If I want an official RHPS t-shirt now, I go to Amazon. Two clicks and it’s at my door in 3-5 days, depending on how much postage-rape I submit to.
The same goes for any of the myriad of different soundtracks—the coveted foreign-cast albums of the stage play that we’d bootleg for and from each other, or the extremely expensive 4-disc CD set released for its 15th anniversary. And then there were the nth-generation dubs of the movie taken either from Japanese Laserdisk or the grossly-expensive “official” VHS, from which we practiced our slavishly-replicated moves for our various shadowcast performances. We were devotees of Rocky Horror, both the movie and the play, and loved all of the incarnations, debating if the “Roxy Cast” L.A. recording was superior to the original London cast album or if the original mono soundrack of the movie was better than the stereo track that arrived on VHS and the almost-brand-new film print at the theater. This is what “cult” meant. Those who weren’t in the cult—parents, friends, relatives, clergy—didn’t get it, wouldn’t get it and refused to get it. And that made the cult that much better.
So I couldn’t help but be disappointed in the Glee take, but not for the reasons many Rocky and Glee purists seem to be. I didn’t care about the changes they made to the “suggestive lyrics” (although, for a show that depicts two cheerleaders in an ongoing casual bisexual relationship, replacing the phrases “heavy petting” and “seat-wetting” from “Toucha-Touch Me” just seemed silly). I was even able to get past the obvious lunacy of a) a Middle America high school attempting a performance in the first place (which the show addressed) and b) the manufactured hysteria of (a) about the play’s raunchy nature. Although that the ultra-conservatives who arrived to stir up the controversy were played by RHPS’s Barry Bostwick and Meat Loaf was inspired casting.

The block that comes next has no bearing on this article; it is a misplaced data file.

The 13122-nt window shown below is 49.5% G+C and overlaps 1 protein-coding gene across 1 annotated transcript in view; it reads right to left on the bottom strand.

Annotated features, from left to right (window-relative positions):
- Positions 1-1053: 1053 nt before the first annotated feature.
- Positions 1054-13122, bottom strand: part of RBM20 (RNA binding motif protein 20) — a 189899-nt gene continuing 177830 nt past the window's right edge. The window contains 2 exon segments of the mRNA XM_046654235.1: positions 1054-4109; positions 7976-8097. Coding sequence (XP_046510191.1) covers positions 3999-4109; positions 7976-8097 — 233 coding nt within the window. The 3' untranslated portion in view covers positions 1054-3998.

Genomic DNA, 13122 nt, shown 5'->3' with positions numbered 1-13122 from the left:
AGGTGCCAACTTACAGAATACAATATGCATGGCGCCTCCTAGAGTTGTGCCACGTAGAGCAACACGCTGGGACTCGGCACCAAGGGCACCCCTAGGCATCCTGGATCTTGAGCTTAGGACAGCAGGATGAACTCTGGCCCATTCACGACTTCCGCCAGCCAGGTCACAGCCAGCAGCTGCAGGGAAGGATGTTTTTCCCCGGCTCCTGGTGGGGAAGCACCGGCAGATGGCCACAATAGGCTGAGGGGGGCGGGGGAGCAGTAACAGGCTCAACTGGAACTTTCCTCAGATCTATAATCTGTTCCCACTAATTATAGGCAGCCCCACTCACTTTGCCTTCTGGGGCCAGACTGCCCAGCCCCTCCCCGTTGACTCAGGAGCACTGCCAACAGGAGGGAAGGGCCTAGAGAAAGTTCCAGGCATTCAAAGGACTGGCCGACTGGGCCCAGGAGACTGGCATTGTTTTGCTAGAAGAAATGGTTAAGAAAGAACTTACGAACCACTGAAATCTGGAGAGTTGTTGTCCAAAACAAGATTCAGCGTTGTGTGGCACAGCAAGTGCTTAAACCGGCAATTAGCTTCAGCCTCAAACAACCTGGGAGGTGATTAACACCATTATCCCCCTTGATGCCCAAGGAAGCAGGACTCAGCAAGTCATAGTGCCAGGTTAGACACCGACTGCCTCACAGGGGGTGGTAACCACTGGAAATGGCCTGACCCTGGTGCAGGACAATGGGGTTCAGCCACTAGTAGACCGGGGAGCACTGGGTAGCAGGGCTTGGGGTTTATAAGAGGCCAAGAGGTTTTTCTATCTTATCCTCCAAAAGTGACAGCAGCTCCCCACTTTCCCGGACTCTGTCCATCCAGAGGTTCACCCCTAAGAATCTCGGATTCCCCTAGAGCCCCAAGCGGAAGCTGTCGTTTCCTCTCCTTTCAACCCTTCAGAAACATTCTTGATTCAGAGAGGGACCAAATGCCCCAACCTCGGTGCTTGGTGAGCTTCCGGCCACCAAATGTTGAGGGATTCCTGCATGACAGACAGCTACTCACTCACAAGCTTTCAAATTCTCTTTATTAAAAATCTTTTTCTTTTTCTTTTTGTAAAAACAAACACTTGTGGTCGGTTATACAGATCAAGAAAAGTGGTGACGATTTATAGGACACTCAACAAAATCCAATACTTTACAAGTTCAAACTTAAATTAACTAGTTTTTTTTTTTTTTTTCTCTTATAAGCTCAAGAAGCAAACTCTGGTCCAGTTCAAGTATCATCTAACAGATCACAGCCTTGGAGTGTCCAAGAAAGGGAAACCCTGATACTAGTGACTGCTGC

(As a digression, I am not one of the legions of folks who found the Glee GQ photo spread offensive or, as the Parents Television Council put it, “borders on pedophilia”. “Tacky” is not the same as “offensive”. Neither are likely to bring about the end of civilization, either, so dial down the hysteria, Mrs. Lovejoy.)
What disappointed me the most was that, with the sole innovation of casting African American diva “Mercedes” (Amber Riley) as Frank N. Further, giving the character a Tina Turner spin that was just fantastic, the arrangement and the choreography was all directly-inspired by the movie. As versatile as the endless stage performances have proven this show to be, and for a show that more often than not thinks outside of the box when it comes to its covers, to simply imitate the movie, down to costumes and sets (with some bizarre—*cough*Columbia*cough*--exceptions), struck me not only as lazy but pandering.
If it was done simply to satisfy the die-hard Rocky purists, surely the producers would know that’s impossible. Unless the Tim Curry from 1975 was cast as a guest star, there would be no satisfying the hard core. For many of us who’d “come of age” with the movie, who found our identities—or, at least, the path to our identities—through the cult of depravity and subversive wish-fulfillment, it’s the reinvention of the show we’ve come to look forward to. If we wanted perfect mimicry of the movie, we could just leave the house on Saturday night and go to any number of theaters across the country.
For those of us already in irreparable culture shock from seeing the film broadcast uncut on VH-1 in 2005, having a mainstream television show devote an hour to the silliness of Rocky’s drag and sexual misidentity was already tragic enough to comprehend.
Yes, the argument has and will be made that the trial-by-fire of RHPS is the dead-on replication of the movie by the shadowcasts. Only after that perfection are the performers permitted to make the characters and the film their own. Non-conformity through odd conformity.
But the cast of Glee aren’t outcasts, they merely play ones on TV. So I expected a bit more innovation from this revolution. If you’re going to thrust my underground cult into the mainstream, at the very least give it a jolt that I haven’t seen hundreds of times before.
Photo courtesy Molly Alvord's Facebook Gallery